This essay examines Richard Francis Burton’s The Book of the Thousand Nights and a Night (1885–1888), an English translation of the Arabic Alf Laylah wa-Laylah stories that was enormously popular in its own time and continues to be widely admired today – despite the fact that Burton plagiarized extensively from the work of another translator. I argue that Burton’s Nights is neither a faithful nor an original translation of the Arabic stories, but rather an English text whose aesthetic enjoyment is proffered as an affective engagement with the literary aesthetics of the source text, translated through Burton’s own pleasurable experiences of Arabic literary language. Framing the reception of Burton’s Nights, through the Arabic concept of tarab, as a process of iterative cycles of pleasure that move between the translator and his readers, I contend that what makes Burton’s Nights enjoyable to read also makes it scandalous to the world literary system within which it has circulated.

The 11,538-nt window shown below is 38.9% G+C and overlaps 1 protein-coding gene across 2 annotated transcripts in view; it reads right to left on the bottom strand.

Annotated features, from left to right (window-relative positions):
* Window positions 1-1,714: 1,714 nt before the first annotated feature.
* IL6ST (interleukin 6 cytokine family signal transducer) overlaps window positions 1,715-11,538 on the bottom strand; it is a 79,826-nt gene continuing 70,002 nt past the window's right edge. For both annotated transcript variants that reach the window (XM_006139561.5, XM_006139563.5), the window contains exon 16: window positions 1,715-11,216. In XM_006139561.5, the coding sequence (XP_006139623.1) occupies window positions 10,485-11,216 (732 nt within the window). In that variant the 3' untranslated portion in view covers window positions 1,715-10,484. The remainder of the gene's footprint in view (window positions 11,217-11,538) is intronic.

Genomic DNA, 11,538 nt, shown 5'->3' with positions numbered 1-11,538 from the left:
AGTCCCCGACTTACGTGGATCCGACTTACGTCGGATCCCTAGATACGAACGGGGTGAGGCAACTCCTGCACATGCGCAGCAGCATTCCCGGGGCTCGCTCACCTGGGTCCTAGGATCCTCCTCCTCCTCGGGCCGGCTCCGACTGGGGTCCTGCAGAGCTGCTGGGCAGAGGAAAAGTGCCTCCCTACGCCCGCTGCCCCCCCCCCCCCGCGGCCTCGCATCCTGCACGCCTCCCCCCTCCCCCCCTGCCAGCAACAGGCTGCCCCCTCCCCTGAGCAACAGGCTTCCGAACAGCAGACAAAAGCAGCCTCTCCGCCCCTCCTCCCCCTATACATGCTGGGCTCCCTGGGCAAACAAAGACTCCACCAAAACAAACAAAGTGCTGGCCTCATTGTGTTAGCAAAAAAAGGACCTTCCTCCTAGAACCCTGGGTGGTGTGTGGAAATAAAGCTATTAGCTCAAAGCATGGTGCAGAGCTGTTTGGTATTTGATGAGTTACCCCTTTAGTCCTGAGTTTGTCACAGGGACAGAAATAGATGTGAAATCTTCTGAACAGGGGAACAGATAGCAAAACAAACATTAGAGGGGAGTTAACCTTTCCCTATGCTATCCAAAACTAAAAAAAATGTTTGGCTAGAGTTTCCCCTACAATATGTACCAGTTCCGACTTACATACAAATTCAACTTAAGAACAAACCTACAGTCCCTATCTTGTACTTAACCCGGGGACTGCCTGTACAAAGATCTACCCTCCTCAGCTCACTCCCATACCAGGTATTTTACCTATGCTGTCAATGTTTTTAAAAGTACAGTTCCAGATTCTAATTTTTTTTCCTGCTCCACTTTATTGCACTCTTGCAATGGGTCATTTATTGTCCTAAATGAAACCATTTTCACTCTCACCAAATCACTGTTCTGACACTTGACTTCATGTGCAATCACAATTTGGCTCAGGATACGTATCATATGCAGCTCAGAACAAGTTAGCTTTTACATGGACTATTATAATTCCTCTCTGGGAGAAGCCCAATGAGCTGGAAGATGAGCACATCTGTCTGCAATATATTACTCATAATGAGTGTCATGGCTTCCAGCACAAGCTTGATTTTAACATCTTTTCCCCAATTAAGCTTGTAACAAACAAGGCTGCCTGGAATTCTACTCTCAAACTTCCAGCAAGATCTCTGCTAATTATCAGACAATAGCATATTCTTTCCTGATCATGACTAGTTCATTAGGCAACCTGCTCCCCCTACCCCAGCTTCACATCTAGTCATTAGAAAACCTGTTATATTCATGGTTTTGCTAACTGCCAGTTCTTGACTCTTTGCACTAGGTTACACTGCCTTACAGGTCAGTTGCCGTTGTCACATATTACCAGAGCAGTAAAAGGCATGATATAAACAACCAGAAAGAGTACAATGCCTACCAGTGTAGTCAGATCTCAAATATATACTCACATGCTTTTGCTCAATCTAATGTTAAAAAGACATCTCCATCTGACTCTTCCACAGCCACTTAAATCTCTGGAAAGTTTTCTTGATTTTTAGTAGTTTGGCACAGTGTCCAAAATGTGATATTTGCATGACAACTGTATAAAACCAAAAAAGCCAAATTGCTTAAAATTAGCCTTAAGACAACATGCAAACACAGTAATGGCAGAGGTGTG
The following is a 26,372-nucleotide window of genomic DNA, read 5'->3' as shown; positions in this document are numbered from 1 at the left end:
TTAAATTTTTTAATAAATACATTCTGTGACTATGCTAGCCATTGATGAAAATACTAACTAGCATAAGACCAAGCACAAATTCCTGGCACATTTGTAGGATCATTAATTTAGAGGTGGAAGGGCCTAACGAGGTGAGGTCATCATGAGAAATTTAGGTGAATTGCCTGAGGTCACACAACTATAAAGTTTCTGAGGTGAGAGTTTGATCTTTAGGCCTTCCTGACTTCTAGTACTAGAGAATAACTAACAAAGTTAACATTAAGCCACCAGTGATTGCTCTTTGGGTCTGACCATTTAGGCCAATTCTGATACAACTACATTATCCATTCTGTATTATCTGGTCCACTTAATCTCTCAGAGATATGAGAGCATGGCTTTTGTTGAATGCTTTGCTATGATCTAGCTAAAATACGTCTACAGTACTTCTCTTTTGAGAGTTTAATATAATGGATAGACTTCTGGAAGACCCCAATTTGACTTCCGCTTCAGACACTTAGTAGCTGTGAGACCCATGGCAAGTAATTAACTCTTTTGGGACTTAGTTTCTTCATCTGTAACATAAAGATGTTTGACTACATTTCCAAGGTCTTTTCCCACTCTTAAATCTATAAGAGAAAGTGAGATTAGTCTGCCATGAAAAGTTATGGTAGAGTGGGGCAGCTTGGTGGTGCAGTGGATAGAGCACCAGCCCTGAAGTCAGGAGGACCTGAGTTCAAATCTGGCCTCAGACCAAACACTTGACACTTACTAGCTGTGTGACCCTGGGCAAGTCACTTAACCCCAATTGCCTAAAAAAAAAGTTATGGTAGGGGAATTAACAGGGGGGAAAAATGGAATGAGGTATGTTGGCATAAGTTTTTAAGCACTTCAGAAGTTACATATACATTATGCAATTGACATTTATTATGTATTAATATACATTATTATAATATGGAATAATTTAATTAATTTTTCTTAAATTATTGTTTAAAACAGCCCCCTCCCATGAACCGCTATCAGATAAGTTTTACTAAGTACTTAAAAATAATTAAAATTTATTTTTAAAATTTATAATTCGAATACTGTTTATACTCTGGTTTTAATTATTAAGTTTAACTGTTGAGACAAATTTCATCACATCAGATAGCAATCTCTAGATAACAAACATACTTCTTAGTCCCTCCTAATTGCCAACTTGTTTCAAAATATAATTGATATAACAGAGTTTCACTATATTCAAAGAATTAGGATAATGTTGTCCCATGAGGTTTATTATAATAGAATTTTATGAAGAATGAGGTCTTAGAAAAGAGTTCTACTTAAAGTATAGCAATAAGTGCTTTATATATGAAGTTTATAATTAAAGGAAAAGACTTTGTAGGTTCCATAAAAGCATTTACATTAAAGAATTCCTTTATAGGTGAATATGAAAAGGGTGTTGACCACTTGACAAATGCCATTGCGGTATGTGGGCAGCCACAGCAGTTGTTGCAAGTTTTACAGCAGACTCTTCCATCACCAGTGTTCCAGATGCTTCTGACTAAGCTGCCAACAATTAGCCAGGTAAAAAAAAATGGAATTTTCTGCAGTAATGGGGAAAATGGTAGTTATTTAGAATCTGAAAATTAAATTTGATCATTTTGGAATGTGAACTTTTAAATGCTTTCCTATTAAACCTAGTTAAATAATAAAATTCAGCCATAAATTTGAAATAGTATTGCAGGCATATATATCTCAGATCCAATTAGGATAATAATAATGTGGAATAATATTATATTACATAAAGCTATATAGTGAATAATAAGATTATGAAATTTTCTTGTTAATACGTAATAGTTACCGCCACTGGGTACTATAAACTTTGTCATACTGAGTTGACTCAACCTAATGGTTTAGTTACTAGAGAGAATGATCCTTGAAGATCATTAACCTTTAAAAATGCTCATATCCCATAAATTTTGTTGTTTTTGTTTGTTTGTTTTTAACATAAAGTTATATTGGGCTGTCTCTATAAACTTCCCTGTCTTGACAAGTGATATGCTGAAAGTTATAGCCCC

All Science Journal Classification (ASJC) codes
- Literature and Literary Theory